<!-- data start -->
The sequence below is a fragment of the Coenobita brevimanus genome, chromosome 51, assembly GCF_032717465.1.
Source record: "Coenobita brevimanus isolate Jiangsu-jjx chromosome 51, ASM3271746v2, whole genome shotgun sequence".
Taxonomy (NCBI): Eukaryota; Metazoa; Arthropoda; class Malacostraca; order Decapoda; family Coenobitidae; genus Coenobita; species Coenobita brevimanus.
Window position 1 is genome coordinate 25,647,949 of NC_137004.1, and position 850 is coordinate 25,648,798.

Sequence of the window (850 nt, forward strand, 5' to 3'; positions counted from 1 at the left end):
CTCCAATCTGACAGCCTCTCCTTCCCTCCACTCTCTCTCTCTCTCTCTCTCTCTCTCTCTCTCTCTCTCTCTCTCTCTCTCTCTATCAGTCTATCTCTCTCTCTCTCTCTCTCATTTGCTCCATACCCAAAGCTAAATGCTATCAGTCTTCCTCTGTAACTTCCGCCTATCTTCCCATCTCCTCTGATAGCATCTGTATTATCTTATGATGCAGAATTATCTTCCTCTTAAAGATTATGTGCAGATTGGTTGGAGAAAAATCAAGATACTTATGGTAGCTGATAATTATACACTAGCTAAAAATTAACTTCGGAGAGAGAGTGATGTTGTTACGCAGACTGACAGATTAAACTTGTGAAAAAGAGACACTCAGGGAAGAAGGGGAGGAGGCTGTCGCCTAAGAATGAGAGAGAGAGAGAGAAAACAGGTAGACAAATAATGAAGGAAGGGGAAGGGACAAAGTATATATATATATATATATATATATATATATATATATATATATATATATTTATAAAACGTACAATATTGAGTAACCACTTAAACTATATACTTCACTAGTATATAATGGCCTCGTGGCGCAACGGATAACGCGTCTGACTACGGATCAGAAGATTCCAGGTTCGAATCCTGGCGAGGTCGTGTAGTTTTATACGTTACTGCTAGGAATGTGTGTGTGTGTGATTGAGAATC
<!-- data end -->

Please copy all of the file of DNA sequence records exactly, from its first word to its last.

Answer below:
The sequence below is a fragment of the Coenobita brevimanus genome, chromosome 51, assembly GCF_032717465.1.
Source record: "Coenobita brevimanus isolate Jiangsu-jjx chromosome 51, ASM3271746v2, whole genome shotgun sequence".
Taxonomy (NCBI): Eukaryota; Metazoa; Arthropoda; class Malacostraca; order Decapoda; family Coenobitidae; genus Coenobita; species Coenobita brevimanus.
Window position 1 is genome coordinate 25,647,949 of NC_137004.1, and position 850 is coordinate 25,648,798.

Sequence of the window (850 nt, forward strand, 5' to 3'; positions counted from 1 at the left end):
CTCCAATCTGACAGCCTCTCCTTCCCTCCACTCTCTCTCTCTCTCTCTCTCTCTCTCTCTCTCTCTCTCTCTCTCTCTCTCTCTATCAGTCTATCTCTCTCTCTCTCTCTCTCATTTGCTCCATACCCAAAGCTAAATGCTATCAGTCTTCCTCTGTAACTTCCGCCTATCTTCCCATCTCCTCTGATAGCATCTGTATTATCTTATGATGCAGAATTATCTTCCTCTTAAAGATTATGTGCAGATTGGTTGGAGAAAAATCAAGATACTTATGGTAGCTGATAATTATACACTAGCTAAAAATTAACTTCGGAGAGAGAGTGATGTTGTTACGCAGACTGACAGATTAAACTTGTGAAAAAGAGACACTCAGGGAAGAAGGGGAGGAGGCTGTCGCCTAAGAATGAGAGAGAGAGAGAGAAAACAGGTAGACAAATAATGAAGGAAGGGGAAGGGACAAAGTATATATATATATATATATATATATATATATATATATATATATATATATTTATAAAACGTACAATATTGAGTAACCACTTAAACTATATACTTCACTAGTATATAATGGCCTCGTGGCGCAACGGATAACGCGTCTGACTACGGATCAGAAGATTCCAGGTTCGAATCCTGGCGAGGTCGTGTAGTTTTATACGTTACTGCTAGGAATGTGTGTGTGTGTGATTGAGAATC